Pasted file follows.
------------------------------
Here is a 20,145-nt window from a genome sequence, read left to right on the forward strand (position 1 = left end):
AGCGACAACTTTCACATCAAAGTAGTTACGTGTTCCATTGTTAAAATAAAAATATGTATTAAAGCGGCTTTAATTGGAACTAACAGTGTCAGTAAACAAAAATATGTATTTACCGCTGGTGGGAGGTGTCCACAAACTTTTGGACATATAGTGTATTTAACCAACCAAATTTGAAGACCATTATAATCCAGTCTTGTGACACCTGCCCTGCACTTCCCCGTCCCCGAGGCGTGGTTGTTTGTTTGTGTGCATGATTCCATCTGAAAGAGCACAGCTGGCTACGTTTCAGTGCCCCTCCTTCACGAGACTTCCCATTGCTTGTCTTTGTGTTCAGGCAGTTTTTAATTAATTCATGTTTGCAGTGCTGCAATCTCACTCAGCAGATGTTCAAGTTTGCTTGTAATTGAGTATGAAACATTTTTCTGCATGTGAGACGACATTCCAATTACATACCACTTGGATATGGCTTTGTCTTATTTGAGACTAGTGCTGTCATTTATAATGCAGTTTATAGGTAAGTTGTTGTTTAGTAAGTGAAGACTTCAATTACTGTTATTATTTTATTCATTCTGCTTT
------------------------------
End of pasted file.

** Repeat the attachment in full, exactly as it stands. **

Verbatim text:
Here is a 20,145-nt window from a genome sequence, read left to right on the forward strand (position 1 = left end):
AGCGACAACTTTCACATCAAAGTAGTTACGTGTTCCATTGTTAAAATAAAAATATGTATTAAAGCGGCTTTAATTGGAACTAACAGTGTCAGTAAACAAAAATATGTATTTACCGCTGGTGGGAGGTGTCCACAAACTTTTGGACATATAGTGTATTTAACCAACCAAATTTGAAGACCATTATAATCCAGTCTTGTGACACCTGCCCTGCACTTCCCCGTCCCCGAGGCGTGGTTGTTTGTTTGTGTGCATGATTCCATCTGAAAGAGCACAGCTGGCTACGTTTCAGTGCCCCTCCTTCACGAGACTTCCCATTGCTTGTCTTTGTGTTCAGGCAGTTTTTAATTAATTCATGTTTGCAGTGCTGCAATCTCACTCAGCAGATGTTCAAGTTTGCTTGTAATTGAGTATGAAACATTTTTCTGCATGTGAGACGACATTCCAATTACATACCACTTGGATATGGCTTTGTCTTATTTGAGACTAGTGCTGTCATTTATAATGCAGTTTATAGGTAAGTTGTTGTTTAGTAAGTGAAGACTTCAATTACTGTTATTATTTTATTCATTCTGCTTT